In order to investigate if both cortical and medullary regions (cortex and medulla) of the kidney display PrPSc we separately performed NaPTA and conventional Western blot analysis in the respective areas of randomly selected kidneys from Sardinia and Abruzzo sheep. Even though we witnessed apparent variation in the amount of cortical and medullary PrPSc, a positive signal was found in both regions of all positive kidneys investigated (Figure 1A). Variations in the intensity of the kidney-derived PrPSc signal were observed. We hypothesized that the Western-blotting signals become more intense in kidneys from sheep in relative later stage of scrapie. Further, we screened all renal homogenates by NaPTA-Western blot analysis (Figure 1B).

Figure 1. Western Blotting PrPSc deposition in scrapie-affected Sarda sheep.

(A) Detection of PrPSc by conventional Western blot in the cortical and medullar part of kidneys. Brain and kidney homogenates were treated with (+) or without (−) proteinase K (PK), amounts of kidney and brain represented in each line are 1mg and 1g respectively. S.b. = brain derived from a naturally scrapie-sick sheep; h.b. = brain derived from a scrapie-free sheep control; h.k. = kidney derived from a scrapie-free sheep control, s.k. = kidney derived from a naturally scrapie-sick sheep. kD = kilo Dalton, M = medulla, C = cortex. (B) Detection of PrPSc by NaPTA Western blot in kidney homogenate derived from different Sarda sheep. Substantial individual variation of the Western blotting signal was observed among the sheep examined. Spike control = brain homogenate derived from a scrapie–sick sheep spiked into negative control kidney homogenate. h.b. = brain derived from a scrapie-free sheep control. 2000–4000 µg of renal homogenate were used as a starting material to perform NaPTA precipitation.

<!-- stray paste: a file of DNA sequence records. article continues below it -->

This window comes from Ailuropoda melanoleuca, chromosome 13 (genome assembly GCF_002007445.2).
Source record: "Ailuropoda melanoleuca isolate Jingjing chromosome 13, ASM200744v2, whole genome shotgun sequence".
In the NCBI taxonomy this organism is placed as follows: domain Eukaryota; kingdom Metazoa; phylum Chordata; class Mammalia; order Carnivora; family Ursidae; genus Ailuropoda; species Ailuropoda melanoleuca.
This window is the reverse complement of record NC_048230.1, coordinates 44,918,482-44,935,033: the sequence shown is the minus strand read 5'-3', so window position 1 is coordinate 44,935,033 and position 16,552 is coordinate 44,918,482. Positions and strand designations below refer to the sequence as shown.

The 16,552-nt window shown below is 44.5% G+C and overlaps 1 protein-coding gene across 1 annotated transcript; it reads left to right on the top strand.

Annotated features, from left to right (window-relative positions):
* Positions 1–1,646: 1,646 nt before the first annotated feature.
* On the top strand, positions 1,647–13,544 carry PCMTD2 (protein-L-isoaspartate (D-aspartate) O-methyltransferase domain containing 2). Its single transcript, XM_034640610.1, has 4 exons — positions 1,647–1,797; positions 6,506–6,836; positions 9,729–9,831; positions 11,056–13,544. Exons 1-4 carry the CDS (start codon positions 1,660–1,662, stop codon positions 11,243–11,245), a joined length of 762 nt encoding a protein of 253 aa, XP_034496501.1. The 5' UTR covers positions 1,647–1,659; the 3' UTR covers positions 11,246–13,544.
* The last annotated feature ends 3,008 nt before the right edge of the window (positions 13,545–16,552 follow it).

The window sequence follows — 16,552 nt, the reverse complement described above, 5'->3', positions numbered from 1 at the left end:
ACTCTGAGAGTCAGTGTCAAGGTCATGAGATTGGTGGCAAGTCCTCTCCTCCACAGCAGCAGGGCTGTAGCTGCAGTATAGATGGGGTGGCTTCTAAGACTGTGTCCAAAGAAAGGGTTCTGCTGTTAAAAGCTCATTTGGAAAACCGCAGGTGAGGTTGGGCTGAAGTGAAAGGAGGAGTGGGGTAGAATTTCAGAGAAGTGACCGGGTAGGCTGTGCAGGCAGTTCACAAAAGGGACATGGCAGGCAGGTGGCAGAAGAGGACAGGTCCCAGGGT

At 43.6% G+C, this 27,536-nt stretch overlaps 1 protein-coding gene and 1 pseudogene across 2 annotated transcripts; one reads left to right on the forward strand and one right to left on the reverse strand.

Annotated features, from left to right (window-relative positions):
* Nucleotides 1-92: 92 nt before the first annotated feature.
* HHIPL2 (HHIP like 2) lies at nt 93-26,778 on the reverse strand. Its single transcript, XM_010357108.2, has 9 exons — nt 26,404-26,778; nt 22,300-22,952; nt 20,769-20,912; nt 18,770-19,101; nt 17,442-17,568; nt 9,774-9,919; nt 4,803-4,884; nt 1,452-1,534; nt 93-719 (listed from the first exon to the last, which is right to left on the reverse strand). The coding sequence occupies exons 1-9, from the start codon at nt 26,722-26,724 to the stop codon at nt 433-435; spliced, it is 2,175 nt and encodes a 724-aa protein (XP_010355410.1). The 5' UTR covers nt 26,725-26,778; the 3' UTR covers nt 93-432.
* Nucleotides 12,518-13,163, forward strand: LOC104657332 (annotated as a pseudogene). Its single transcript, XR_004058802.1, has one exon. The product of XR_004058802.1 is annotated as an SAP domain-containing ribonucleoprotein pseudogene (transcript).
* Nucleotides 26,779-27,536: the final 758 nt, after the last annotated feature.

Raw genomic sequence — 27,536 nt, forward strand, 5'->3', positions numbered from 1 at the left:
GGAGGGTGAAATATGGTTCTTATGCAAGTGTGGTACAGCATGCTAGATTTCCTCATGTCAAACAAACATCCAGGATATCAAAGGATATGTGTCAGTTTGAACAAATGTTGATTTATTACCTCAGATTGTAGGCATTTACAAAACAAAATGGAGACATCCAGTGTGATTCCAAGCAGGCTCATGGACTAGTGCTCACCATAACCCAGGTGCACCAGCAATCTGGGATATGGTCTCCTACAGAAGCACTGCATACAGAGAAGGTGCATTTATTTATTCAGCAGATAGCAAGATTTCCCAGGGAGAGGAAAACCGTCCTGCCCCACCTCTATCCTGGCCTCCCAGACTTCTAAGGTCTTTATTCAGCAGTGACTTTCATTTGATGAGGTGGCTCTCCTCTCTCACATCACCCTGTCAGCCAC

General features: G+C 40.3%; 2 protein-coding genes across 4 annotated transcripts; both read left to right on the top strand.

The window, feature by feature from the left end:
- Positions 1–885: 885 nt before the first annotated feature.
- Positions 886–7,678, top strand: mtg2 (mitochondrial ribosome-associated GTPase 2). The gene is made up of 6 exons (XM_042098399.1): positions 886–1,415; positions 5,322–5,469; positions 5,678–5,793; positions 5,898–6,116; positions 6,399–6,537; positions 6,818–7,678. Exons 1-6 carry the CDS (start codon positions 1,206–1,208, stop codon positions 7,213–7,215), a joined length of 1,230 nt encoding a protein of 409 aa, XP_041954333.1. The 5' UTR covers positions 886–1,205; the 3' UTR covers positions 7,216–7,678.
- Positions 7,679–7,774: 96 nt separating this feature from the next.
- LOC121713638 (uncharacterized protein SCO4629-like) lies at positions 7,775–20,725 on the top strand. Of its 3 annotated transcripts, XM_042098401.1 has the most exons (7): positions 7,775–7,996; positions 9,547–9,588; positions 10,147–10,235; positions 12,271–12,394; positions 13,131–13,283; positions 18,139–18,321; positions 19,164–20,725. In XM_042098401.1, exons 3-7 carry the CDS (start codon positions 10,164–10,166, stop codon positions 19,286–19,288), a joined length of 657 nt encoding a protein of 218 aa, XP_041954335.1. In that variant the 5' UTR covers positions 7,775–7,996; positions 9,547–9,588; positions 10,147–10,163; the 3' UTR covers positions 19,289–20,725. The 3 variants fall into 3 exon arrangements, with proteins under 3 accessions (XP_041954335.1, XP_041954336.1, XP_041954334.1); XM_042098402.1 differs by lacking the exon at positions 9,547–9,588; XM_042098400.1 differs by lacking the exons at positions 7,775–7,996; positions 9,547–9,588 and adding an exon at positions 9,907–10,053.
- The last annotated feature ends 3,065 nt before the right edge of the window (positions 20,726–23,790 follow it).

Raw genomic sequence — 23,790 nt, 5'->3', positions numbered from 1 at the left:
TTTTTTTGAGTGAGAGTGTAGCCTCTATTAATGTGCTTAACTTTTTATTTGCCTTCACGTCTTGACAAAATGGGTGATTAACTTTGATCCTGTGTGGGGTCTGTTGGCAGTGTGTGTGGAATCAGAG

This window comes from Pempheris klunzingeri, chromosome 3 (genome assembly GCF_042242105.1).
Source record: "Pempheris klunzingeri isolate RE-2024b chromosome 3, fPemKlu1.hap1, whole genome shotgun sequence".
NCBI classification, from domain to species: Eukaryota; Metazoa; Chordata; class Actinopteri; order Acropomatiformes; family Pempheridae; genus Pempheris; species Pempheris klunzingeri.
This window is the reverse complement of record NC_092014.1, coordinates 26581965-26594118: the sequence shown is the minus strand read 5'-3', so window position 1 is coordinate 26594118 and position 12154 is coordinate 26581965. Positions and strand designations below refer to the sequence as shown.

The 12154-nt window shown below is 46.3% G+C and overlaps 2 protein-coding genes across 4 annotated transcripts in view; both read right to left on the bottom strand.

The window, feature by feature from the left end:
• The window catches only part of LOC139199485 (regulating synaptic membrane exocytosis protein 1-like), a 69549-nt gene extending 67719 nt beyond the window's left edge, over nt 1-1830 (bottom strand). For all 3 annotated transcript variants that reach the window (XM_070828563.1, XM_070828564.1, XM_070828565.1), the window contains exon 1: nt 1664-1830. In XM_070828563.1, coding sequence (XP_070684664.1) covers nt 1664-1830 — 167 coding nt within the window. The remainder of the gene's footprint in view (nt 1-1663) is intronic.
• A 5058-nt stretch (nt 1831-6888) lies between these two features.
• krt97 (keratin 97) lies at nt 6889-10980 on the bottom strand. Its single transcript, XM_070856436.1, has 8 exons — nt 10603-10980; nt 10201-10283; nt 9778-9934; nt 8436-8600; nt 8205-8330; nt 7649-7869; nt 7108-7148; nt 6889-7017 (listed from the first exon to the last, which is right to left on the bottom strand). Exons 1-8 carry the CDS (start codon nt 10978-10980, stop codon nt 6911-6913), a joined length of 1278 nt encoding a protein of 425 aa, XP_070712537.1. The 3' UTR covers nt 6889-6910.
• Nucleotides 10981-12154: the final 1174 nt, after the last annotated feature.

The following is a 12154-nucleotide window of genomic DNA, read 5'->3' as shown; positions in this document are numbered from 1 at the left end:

Paraffin-embedded tissue (PET) blot analysis and Immunohistochemical analysis

In order to better define the localization and to verify the presence of PrPSc in kidneys with different methods, we performed PET blot analysis on paraffin sections of natural scrapie-sick and control sheep. As indicated PrPSc is clearly detectable in the tubular structures of the renal cortex and medulla (Figure 2B and C), including the papillae (Figure 2D). In the medulla the rate of immunostained tubular structures (collecting ducts) was higher than in the cortex, where immuno-positive signals were restricted to a few convoluted tubules. All negative animals were devoid of PK resistant PrPSc in the kidney.

Figure 2. PET blot analysis identifying PrPSc in the tubular structures of the cortex and medulla in naturally scrapie-sick Sarda sheep.

(A) Brains of scrapie-sick (left) and healthy sheep (right) as a control for PET blot analysis procedure. Scale bar = 100 µm. (B) Low magnification of transverse paraffin sections from kidneys of a naturally scrapie-sick and a healthy sheep demonstrating PrPSc in the medullary and cortical regions of the kidney. Dotted lines indicate the locus of the kidney capsule or the edge of the tissue section. The small transparent box indicates the region shown at higher magnification and resolution in figure C. Scale bar = 1 cm. (C) PrPSc deposits and tubular structure fit together in the cortical part of the kidney in scrapie-sick sheep. Scale bar = 100 µm. (D) PrPSc is also found to a high degree in the collecting ducts of the medulla (arrowhead) as well as in the papillae (arrow) of kidneys derived from naturally scrapie infected sheep. Scale bar = 30 µm.